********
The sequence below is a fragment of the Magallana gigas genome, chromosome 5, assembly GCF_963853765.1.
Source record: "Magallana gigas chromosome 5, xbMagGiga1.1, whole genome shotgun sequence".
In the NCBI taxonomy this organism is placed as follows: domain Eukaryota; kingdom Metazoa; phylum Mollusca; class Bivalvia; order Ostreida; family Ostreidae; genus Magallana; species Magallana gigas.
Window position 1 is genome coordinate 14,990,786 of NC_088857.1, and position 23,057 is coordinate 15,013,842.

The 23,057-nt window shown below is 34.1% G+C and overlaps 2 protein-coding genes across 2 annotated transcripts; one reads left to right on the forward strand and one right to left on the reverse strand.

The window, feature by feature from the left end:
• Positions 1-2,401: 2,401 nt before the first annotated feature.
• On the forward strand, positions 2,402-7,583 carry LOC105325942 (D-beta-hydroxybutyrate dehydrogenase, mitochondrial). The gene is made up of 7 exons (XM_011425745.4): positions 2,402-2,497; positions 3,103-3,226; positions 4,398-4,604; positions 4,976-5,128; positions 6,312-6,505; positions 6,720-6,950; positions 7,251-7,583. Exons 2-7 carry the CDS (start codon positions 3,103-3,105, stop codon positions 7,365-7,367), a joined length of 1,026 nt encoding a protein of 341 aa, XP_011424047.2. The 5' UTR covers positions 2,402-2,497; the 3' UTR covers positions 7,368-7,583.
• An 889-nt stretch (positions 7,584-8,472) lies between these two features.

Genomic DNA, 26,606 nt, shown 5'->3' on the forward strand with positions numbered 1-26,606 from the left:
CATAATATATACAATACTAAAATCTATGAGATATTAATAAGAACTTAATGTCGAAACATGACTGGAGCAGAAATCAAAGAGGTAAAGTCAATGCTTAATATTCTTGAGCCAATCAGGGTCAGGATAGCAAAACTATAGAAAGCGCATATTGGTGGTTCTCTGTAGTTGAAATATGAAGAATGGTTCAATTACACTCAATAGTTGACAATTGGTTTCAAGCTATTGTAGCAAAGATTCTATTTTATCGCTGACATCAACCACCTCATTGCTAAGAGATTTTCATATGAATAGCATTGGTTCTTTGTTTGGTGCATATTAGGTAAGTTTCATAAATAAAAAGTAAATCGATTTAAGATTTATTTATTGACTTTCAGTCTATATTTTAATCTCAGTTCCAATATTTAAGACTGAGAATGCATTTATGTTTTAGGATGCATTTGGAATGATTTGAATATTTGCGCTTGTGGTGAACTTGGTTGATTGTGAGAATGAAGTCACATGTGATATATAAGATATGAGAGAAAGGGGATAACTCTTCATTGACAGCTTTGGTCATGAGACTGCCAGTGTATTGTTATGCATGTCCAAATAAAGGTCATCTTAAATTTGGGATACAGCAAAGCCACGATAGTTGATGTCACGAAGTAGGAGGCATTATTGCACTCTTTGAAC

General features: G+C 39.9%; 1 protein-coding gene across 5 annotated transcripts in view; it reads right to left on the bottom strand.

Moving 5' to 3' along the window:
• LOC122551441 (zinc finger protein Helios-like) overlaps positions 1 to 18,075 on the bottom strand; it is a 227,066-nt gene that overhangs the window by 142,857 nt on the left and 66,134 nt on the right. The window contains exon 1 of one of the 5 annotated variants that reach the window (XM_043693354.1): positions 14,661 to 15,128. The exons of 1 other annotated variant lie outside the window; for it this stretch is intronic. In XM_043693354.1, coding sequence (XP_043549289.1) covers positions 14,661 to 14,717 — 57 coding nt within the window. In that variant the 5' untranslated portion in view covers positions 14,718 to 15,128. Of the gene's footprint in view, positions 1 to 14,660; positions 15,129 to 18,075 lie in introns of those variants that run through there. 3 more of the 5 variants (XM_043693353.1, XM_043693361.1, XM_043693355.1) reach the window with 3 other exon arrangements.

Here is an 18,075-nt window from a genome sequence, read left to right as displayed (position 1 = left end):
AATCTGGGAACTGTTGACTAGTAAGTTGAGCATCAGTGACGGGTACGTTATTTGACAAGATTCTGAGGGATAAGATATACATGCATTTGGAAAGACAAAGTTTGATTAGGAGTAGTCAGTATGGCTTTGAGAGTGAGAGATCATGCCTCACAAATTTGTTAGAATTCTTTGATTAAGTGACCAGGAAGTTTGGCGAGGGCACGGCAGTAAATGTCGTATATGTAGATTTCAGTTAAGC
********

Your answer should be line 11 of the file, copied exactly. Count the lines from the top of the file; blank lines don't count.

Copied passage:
CATAATATATACAATACTAAAATCTATGAGATATTAATAAGAACTTAATGTCGAAACATGACTGGAGCAGAAATCAAAGAGGTAAAGTCAATGCTTAATATTCTTGAGCCAATCAGGGTCAGGATAGCAAAACTATAGAAAGCGCATATTGGTGGTTCTCTGTAGTTGAAATATGAAGAATGGTTCAATTACACTCAATAGTTGACAATTGGTTTCAAGCTATTGTAGCAAAGATTCTATTTTATCGCTGACATCAACCACCTCATTGCTAAGAGATTTTCATATGAATAGCATTGGTTCTTTGTTTGGTGCATATTAGGTAAGTTTCATAAATAAAAAGTAAATCGATTTAAGATTTATTTATTGACTTTCAGTCTATATTTTAATCTCAGTTCCAATATTTAAGACTGAGAATGCATTTATGTTTTAGGATGCATTTGGAATGATTTGAATATTTGCGCTTGTGGTGAACTTGGTTGATTGTGAGAATGAAGTCACATGTGATATATAAGATATGAGAGAAAGGGGATAACTCTTCATTGACAGCTTTGGTCATGAGACTGCCAGTGTATTGTTATGCATGTCCAAATAAAGGTCATCTTAAATTTGGGATACAGCAAAGCCACGATAGTTGATGTCACGAAGTAGGAGGCATTATTGCACTCTTTGAAC